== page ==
Friday, March 04, 2005

Treasures of Santa Cruz Church

Treasures of Santa Cruz Church

Posted 00:09am (Mla time) Mar 04, 2005
By Ambeth Ocampo
Inquirer News Service

Editor's Note: Published on page A15 of the March 4, 2005 issue of the Philippine Daily Inquirer

ONE of these days, I have to visit veteran photojournalist Ed Santiago in his modest Paco home to get a glimpse into my life two decades ago when we were both working for the now defunct Philippines Daily Express. He was, aside from Manny Goloyugo, the photographer I would always ask for because he was genuinely interested in the historical materials that ended up as illustrations for my magazine articles.

While sorting and filing these black and white photographs recently, I realized that whenever we went on a photo shoot -- for example, reproducing artifacts, pictures and documents from the National Library, the National Archives or the Lopez Memorial Museum -- he also took pictures of me at work. Now I can wax nostalgic over my lost youth.

One photograph has me peering out from the topmost window in the Emilio Aguinaldo mansion in Kawit, Cavite. Visitors are not allowed into the tower today, nor are they shown the numerous secret passageways and peep holes that dot the house. But even if I could push my weight around and insist on doing it again, I don't have the energy to climb the steep steps all the way to Aguinaldo's old lookout. I don't even think my overweight frame will fit into the pigeon coop I was photographed in.

Another photograph shows me on my knees at the door of Santa Cruz Church in Manila. Despite five years of monastic training, this is not one of my favorite positions. I was not praying or atoning for my sins. Curious about an ancient granite slab there, I had poured water on it and started rubbing it with old newspapers. It turned out to be a tombstone (one of many around the church) marking the grave of Jose Herrera who died in 1800 at the age of 82. A photograph of the same tombstone is in the recently published book "Santa Cruz Church: A Living Heritage," by Anna Maria L. Harper who occupies this same column space on other days.

The book isn't in the bookstores yet, but can surely be acquired in the church. Lavishly illustrated, it covers the history of the church and parish from its beginnings in the late 16th century to 1945, the end of the last war.

What I found interesting, aside from the pictures, are the archival sources used. For example, Harper translated part of a physical inventory of the treasures of the church following the expulsion of the Jesuits from the Philippines in 1768. Reading the list helps us visualize the wealth of the church at the time, and also makes us understand why many ancient churches around the country are not only considered "heritage at risk" in terms of the physical structure but also because of the contents. Many churches and rectories, particularly in the Visayas, are consistently robbed from within and without, and the stolen church treasures are sold to antique collectors in Manila or sometimes exported abroad.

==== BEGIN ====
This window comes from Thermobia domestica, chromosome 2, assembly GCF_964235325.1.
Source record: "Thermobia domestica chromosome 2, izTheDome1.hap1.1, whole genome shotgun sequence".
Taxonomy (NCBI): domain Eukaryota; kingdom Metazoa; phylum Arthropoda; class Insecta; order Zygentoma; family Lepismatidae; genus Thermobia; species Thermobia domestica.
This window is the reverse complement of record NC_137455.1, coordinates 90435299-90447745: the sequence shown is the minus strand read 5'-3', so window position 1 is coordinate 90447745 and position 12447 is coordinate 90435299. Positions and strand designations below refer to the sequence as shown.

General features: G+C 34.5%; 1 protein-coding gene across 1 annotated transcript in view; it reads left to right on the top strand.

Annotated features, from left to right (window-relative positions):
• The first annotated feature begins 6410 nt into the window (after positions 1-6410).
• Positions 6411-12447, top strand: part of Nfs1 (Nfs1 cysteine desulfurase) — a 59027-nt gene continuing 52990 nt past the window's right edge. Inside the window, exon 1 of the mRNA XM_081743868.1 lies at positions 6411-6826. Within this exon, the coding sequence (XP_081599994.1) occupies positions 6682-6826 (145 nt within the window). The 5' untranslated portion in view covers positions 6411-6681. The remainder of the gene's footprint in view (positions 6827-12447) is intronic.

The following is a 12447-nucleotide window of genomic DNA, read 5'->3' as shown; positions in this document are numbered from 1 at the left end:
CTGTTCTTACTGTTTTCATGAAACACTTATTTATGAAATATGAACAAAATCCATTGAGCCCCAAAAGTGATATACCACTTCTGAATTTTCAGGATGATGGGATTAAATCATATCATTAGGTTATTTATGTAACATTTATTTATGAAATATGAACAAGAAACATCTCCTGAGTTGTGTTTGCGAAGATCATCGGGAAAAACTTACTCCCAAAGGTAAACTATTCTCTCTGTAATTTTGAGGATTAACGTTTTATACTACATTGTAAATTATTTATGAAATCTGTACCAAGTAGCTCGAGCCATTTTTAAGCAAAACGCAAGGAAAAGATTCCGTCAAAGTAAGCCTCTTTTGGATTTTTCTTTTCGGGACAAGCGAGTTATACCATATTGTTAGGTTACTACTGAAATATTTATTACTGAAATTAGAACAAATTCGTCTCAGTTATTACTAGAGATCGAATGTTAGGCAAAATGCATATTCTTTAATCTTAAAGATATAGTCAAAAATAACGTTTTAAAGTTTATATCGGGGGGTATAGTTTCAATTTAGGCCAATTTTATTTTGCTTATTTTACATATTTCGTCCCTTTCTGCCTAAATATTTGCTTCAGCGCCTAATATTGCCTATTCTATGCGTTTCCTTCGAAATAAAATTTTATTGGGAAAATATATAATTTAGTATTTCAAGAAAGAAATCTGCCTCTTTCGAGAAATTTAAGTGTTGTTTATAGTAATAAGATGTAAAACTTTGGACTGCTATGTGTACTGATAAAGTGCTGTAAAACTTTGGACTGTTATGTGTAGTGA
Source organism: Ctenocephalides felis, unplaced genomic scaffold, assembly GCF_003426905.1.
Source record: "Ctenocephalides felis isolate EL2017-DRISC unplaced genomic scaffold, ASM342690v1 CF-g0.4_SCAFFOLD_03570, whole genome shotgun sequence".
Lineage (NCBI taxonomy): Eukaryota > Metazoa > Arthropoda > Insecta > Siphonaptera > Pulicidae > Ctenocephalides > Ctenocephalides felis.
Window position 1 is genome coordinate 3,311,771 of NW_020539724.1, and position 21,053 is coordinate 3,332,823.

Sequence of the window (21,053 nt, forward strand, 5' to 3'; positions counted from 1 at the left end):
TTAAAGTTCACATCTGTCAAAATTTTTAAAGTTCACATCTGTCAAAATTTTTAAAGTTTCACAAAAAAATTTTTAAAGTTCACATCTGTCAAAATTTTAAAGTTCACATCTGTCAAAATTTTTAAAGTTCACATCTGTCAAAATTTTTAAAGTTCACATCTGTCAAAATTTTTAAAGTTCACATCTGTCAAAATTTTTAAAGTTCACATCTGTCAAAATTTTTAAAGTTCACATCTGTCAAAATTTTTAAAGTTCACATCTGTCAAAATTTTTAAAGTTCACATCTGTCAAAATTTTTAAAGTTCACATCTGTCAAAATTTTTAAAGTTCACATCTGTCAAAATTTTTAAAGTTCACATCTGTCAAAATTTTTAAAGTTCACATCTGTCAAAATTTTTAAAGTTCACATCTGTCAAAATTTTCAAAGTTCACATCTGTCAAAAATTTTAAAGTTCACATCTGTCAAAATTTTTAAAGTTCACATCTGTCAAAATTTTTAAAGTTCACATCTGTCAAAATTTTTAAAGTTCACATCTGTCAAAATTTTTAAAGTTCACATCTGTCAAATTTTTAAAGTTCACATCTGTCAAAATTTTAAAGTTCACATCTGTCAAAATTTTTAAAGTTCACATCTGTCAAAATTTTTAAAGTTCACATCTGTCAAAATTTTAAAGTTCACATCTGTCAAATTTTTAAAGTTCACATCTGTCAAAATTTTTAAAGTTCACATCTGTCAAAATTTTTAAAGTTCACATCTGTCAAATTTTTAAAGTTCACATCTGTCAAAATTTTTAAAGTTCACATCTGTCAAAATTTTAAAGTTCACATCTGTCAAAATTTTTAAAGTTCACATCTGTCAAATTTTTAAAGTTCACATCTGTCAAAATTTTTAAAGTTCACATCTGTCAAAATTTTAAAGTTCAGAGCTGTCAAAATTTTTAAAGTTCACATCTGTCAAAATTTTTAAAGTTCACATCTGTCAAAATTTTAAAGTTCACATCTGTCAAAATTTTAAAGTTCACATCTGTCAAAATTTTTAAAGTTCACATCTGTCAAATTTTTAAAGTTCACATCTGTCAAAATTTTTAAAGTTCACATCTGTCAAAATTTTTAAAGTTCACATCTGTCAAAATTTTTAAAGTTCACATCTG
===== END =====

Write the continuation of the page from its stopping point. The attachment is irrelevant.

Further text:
Harper provides a sampling:

"1. A gold crown of the image that is in the church with crystal stones; it weighed 6 marcos, 5 ounces and 77rrs in total removing the weight of the stones and some 2 ounces of silver from a half arch and 5 from the entire arch that is [illegible] that leaves pure gold of 5 marcos, 6 ounces and 7 rrs of the purest 20 carats; 2. A gold diadem of 18 carats that weighs 2 ounces and 4 rrs; 3. A sun of gold 20 carats weighed an ounce and 9 granos; 4. A potencia that weighed a total of three ounces, 7 rrs and a half; 5. Three gold rings with a ruby in each valued at a peso; 6. A Niño of ivory almost eight inches long with slippers and a girdle of gold, the adornment valued at 8 pesos and the ivory 2; 7. A gold crown of the Santo Niño of 17 carats with 70 false stones and 103 grains of small pearls weighing a total of eight ounces, 2 rrs and a half; 8. A gold brooch with 9 diamantes, the major one at the centre and the others valued at 300 pesos; 9. Two gold butterflies with 5 diamantes, each valued at 30 pesos; 10. Three flowers for the overdress of the Image with 425 medium-size pearls; 11. A forehead strap with a large diamante in the center and the rest false stones and 136 pearls as big as a chilantro gain valued at a hundred pesos; 12. An altar front of wood lined in silver measuring 26 x 12 inches (4 palms and a half in height and two palms in length) that according to prudent judgment based on the reliable opinion of the officer in charge of weights and measures contains 700 ounces of silver; 13. A crown and dress of silver of Our Lady of the Pillar with her child equally adorned; the silver according to the prudent judgment based on the reliable opinion of the officer in charge of weights and measures would reach 250 ounces; the image has as well a pair of eardrops with 26 crystal stones set in gold and 4 brooches of silver with fake stones each and a crystal in front 7 quarters in height and 5 wide."

Reading the above gives one an idea of the images that were in the church. The potencia was one of the three rays projecting from behind the head of Christ; saints being of lesser importance had haloes. The forehead strap was worn by the Santo Entierro or dead Christ in a bier. Surprisingly these images wore glittering but fake jewels mixed with the real thing.

A close review of Harper's material is worth a doctoral dissertation on art and cultural history. Which just goes to show that footnotes can be mined with profit.


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